Once war was under way, AIPAC immediately set about to capitalize on the growing U.S. public support for Israel in the wake of Saddam Hussein’s Scud missile attacks on the country. According to the Washington Report on Middle East Affairs (WRMEA), by the end of January 1991, AIPAC had rushed off a letter to its supporters outlining a postwar campaign. Reported WRMEA: "Counting on the American public’s newfound understanding of Israel’s vulnerability, AIPAC will press for a new package of security aid for Israel far larger than any previous package. Second, the lobby will encourage the United States to strengthen its friendship with Israel and avoid ‘pandering toward Arab states hostile to the West and Israel.’ Third, it will request millions of dollars more in housing loan guarantees to settle Soviet Jews. And finally, it will work to ensure that any diplomatic efforts to resolve the Arab-Israeli conflict will be based on ‘close cooperation and trust between the United States and Israel.’"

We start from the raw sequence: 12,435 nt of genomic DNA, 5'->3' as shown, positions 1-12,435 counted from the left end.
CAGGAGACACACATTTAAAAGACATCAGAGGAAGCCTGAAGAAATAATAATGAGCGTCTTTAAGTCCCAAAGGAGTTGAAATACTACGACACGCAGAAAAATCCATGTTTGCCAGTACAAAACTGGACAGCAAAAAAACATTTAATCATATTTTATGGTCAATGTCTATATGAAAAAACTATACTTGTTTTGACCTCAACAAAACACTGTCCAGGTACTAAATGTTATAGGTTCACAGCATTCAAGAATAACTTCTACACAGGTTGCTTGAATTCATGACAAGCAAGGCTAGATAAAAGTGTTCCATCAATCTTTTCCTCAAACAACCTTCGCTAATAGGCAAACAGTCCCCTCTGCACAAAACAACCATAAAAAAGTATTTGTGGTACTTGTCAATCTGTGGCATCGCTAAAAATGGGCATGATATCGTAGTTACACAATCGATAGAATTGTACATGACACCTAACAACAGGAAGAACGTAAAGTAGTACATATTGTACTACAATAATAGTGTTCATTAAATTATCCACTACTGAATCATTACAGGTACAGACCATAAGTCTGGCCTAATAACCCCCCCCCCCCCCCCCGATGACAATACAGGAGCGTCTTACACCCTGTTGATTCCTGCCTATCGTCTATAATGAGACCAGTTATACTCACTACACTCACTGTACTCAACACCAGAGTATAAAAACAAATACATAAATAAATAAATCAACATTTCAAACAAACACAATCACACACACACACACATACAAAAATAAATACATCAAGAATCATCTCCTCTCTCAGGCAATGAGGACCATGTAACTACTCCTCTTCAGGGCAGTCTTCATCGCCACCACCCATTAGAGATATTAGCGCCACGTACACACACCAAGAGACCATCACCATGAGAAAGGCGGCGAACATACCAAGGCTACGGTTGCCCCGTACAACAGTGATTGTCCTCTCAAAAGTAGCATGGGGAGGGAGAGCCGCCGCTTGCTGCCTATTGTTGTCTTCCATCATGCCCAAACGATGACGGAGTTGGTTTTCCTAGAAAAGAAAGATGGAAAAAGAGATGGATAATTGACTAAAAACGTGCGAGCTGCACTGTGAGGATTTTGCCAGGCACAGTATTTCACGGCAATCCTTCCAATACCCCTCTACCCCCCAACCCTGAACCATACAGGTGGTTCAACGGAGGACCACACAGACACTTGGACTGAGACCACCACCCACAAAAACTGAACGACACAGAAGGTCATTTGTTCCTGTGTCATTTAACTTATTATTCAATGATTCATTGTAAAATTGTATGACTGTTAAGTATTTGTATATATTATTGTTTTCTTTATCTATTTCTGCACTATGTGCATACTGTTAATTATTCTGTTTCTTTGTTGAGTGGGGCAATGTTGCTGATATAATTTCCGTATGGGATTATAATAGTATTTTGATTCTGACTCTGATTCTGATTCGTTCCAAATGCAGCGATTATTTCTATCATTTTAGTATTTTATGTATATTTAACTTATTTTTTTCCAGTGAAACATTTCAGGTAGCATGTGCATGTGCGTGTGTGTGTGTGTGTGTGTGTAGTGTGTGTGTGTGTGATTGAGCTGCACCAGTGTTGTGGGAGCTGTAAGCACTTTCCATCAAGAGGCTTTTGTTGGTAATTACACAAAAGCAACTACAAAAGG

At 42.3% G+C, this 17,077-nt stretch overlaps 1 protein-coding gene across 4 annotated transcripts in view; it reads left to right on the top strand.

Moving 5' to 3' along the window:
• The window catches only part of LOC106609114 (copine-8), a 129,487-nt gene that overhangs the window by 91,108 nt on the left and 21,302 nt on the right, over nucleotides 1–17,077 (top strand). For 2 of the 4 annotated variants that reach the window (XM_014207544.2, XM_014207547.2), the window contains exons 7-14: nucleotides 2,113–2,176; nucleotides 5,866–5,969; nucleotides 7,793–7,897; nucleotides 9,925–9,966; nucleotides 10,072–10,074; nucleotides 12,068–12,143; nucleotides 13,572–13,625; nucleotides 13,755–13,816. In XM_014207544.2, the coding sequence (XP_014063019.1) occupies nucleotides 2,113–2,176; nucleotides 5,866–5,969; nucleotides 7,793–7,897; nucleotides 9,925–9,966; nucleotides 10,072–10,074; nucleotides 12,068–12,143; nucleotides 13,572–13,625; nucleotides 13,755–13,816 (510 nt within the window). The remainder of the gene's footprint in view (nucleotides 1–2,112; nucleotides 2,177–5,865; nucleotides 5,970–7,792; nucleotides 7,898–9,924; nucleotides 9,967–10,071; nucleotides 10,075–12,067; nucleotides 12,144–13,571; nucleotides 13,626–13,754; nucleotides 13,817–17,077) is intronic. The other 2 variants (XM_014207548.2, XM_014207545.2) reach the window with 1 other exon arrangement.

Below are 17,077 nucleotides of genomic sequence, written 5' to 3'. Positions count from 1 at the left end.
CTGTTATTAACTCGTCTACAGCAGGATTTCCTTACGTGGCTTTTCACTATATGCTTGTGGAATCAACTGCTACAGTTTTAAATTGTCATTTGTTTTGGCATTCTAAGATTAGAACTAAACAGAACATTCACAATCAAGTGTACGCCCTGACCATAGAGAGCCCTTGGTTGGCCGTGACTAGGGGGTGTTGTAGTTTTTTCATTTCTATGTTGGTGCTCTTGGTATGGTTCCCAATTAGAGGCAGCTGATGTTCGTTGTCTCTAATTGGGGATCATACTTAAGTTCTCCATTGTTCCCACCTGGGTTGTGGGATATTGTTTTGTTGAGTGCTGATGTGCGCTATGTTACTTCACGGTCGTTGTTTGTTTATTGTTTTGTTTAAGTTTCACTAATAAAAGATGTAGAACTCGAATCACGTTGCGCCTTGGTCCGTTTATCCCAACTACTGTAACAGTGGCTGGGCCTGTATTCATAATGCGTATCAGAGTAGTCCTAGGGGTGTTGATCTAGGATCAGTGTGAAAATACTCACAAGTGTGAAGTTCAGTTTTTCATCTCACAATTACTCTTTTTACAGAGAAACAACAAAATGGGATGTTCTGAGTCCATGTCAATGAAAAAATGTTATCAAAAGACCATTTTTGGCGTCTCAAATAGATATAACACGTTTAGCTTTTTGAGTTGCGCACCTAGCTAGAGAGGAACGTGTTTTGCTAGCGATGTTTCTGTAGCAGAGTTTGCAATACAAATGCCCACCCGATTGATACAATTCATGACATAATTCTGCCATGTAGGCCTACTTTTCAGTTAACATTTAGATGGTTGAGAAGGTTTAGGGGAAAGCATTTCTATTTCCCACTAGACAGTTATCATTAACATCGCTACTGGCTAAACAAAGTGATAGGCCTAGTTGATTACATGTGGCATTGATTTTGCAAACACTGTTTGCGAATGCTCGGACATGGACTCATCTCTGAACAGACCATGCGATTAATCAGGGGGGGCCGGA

Within a few short months, however, newspapers were reporting that AIPAC and the rest of the pro-Israel lobby had suffered a "damaging reversal" and that Israel was "no longer an automatic ally." It seems that the administration of George H. W. Bush was more interested in maintaining relations with other Arab states and pushing for a comprehensive Middle East peace deal than it was in keeping the lobby happy.
Despite these setbacks, AIPAC was again in the thick of things during the lead-up to the 2003 invasion of Iraq. According to press reports, AIPAC membership jumped nearly 50 percent, to some 70,000, in the wake of the 9/11 attacks, in part through ties the group had made with the Christian Right, which reflected a key strategy promoted by many neoconservatives and foreign policy hardliners during the 1990s. In late 2002, as talk about war heated up in Washington, AIPAC held a "national summit" in Atlanta to discuss the possible war and to strategize with supporters. Among the speakers at the conference were Paul Wolfowitz, Tom Ridge, and Ralph Reed, the former head of the Christian Coalition.
Commenting on the burgeoning relations between the Christian Right and the pro-Israel lobby, Reed said: "I don’t think there’s any question that since September 11 and the attack on the United States there’s been a renewed dialogue and a new relationship between the Jewish community and the Christian community because of their shared friendship to Israel and their mutual opposition to terrorism."